Both offer opportunities for job seekers to meet with teams in person. In essence, their resumes fly to the top of the digital stack, and even if there’s not a match, the chance to network and lay groundwork for possible future employment can prove invaluable. From a team standpoint, it’s a good way to jump right over the people who may not be serious about it and get right to those who say they want to work in baseball and mean it.
I’m admittedly a little biased. I got my first baseball job after attending the PBEO job fair at the Winter Meetings in Los Angeles in 1995. I bought a plane ticket, booked a hotel, grabbed a stack of resumes (and my mom) and headed west, where I had no idea what was ahead of me. All I knew was that it was what I needed to do if I was going to make a serious go of this baseball thing.
(This was before the Internet, so I had to actually call a number to sign up for the job fair. No, seriously — I talked to someone very helpful named Anne, who explained that I would need to write the phone number to my hotel on my resumes when I got there, so that perspective employers could call my room if they needed to find me, especially if they had a job offer. Really, this is how we did in the stone ages, when # meant “pound” and “apps” was short for appetizers.)
The experience was excruciating. Three days of anxiety, sweat and nervous nail-biting, while competing with 500 other job fair attendees trying to nab the same low-paying (or no-paying) mostly Minor League jobs. There was one Major League opening, with the Dodgers, but you needed to know how to speak Japanese. (Nomo-mania and all.)
I don’t remember how many teams I interviewed with, but it was somewhere in the neighborhood of more than two and less than five. Salary-wise, I figured I could make it work if I didn’t do anything frivolous, like eat. One interviewer from a New York-Penn League team asked, “How do you feel about cleaning bathrooms?” Another said they couldn’t pay me. It wasn’t an internship, like for class credit. They were just not offering money. I’m pretty sure that’s illegal.
I landed a job with the Double-A Canton-Akron Indians, was handed a semi-cool title and a salary that basically took care of the rent and a biweekly six-pack of Milwaukee’s Best. I pulled tarp. I cleaned the stadium after rainy nights. I sold concessions when workers didn’t show. It was a tough year. Let’s just say the work environment was very much the opposite of what Derrick Hall has going at the Diamondbacks. But it was exactly where I needed to be to get to where I wanted to go. The Indians job was a start. The job fair was my springboard.
That’s not to say job fairs are the only way to go. A former colleague at the Astros still has the hand-written rejection letter Drayton McLane sent him 12 or 13 years ago. A soon-to-be graduate at Texas A&M University, Clint just wanted in and was willing to take on just about any task to get there. McLane — not his secretary, not his public relations staff, but actually Drayton himself — kindly explained they didn’t have any positions available, but encouraged him to stay determined and keep charging.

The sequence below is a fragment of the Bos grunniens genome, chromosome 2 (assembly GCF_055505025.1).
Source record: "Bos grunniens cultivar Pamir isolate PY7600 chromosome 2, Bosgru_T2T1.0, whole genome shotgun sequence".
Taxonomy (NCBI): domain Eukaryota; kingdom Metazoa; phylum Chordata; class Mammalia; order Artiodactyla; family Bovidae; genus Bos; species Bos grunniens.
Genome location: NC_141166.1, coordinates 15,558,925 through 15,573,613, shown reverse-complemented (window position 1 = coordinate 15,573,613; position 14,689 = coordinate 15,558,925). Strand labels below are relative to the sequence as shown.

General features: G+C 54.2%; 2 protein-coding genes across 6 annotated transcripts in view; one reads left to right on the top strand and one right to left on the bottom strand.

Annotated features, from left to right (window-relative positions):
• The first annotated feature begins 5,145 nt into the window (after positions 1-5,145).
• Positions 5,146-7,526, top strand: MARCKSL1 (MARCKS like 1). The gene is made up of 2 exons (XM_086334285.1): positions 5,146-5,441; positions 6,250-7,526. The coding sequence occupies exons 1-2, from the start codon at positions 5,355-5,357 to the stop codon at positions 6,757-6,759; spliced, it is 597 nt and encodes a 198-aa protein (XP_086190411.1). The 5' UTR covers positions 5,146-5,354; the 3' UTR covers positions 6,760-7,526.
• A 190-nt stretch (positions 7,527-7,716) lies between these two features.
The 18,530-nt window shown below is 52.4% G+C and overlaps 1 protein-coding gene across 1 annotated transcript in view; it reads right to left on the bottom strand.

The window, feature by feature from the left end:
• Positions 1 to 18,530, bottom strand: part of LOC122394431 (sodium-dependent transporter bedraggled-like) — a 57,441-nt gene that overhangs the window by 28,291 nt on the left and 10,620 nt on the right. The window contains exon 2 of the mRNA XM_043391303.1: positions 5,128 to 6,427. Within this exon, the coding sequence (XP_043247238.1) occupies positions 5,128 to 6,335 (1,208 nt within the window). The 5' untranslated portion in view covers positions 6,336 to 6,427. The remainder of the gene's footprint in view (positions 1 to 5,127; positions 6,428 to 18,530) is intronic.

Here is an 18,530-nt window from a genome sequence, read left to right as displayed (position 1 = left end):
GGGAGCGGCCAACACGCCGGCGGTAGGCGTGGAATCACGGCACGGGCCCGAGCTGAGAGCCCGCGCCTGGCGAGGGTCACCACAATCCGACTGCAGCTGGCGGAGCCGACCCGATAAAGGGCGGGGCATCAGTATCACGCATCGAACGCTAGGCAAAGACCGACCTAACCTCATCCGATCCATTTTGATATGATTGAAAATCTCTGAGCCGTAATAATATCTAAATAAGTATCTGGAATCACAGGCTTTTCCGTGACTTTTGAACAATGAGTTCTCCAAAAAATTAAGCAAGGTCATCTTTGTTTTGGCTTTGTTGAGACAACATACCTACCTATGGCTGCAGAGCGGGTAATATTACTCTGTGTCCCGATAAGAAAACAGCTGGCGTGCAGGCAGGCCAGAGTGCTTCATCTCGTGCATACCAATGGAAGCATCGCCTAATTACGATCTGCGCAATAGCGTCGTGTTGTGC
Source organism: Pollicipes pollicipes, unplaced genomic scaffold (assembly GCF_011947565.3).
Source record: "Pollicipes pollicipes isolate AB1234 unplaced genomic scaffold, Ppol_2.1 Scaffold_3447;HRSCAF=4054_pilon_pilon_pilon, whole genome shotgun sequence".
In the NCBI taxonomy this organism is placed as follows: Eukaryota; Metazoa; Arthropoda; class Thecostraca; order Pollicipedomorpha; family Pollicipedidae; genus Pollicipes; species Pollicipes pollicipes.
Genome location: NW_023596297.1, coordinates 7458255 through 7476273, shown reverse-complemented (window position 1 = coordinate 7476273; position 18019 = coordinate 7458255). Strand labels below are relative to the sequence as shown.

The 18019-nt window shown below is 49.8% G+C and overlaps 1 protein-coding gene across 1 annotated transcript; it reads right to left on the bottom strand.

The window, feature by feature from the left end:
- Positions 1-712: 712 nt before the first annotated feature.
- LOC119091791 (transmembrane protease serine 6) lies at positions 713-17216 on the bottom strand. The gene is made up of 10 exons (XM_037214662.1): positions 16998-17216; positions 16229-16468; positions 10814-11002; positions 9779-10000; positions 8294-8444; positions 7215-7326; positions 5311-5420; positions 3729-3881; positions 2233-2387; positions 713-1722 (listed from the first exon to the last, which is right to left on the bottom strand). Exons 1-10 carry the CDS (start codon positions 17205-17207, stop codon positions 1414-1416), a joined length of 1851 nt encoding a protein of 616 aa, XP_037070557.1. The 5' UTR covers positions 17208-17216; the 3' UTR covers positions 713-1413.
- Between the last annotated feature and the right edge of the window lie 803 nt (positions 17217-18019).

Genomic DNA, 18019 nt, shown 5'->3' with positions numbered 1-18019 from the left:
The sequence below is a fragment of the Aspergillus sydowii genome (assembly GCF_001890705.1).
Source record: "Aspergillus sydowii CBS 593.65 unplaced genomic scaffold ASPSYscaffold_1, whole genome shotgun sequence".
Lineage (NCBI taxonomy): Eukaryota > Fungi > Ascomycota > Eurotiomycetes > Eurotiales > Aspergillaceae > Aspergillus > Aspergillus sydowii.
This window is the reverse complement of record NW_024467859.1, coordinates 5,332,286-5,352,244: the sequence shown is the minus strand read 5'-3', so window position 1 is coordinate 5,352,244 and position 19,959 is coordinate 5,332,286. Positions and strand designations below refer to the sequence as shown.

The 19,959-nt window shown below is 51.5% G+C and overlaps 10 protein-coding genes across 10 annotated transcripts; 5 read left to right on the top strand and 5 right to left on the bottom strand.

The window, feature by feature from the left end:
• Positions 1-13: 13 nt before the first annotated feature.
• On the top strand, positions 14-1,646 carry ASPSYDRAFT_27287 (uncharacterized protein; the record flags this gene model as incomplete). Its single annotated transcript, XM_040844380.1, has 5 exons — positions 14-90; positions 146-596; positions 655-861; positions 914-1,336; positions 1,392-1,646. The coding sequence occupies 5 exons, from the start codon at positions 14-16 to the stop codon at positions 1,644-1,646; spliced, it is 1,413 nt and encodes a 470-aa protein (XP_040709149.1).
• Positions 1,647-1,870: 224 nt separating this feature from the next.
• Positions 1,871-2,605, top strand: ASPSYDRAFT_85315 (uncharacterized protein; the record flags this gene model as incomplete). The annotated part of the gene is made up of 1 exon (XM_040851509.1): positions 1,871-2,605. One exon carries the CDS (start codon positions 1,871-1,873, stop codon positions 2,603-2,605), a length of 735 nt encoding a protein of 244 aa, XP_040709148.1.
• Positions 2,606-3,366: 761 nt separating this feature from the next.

Clint finally got one foot in the door working in the tour department. He eventually landed an internship in marketing, and a couple of years later was promoted to Director of Marketing.
That’s how it was in the Astros’ front office for a long time. College students did internships and internships sometimes turned into full-time employment. At one point, about half the workers on the business side of the operation had started out as interns.
This isn’t unique to just Houston. Every team has similar stories. Most executives, both high-ranking and the middle of the pack, started out by doing the grunt work dumped on them by their bosses. They stayed because they couldn’t imagine ever doing anything else.
In this game, that’s not just the right attitude. It’s the only one that works.
Hundreds of reporters from all corners of the globe are covering the World Baseball Classic, which presents an assortment of challenges for the tournament’s organizers. The main hurdle? Language barriers.
I’ve never covered an Olympics, but presumably, Major League Baseball has ripped a page or two from that handbook in terms of handling the media during the Classic.
Every reporter, regardless of what language he or she speaks, will have access to every quote uttered by the participants on the podium. How this is carried out is fascinating.
From a media standpoint, the World Baseball Classic is organized in the same manner as a Major League postseason. Formal press conferences are held in an interview room before and after games, attended by managers and select players.
Unlike the Major League playoffs, where clubhouses are open to accredited media after games, clubhouses are closed throughout the duration of the tournament. That makes the interview room sessions essential to reporters who would have very limited access to the players without them.
As a result, press conferences are very well attended, and, compared to the postseason, each session lasts quite a while — often 20 minutes or more. What makes these gatherings interesting is how many different languages are spoken, and because the reporters covering the World Baseball Classic aren’t necessarily from the same countries as the teams that are playing in it, this could be challenging during a general question-and-answer session.
That’s why a World Baseball Classic media gathering can look more like a United Nations convention than a baseball session. Interpreters work simultaneously to ensure every person in the room is able to ask questions in his or her native language, to listen to questions asked by people who speak other languages and to understand the answers given by the folks on the podium, regardless of what language they’re speaking.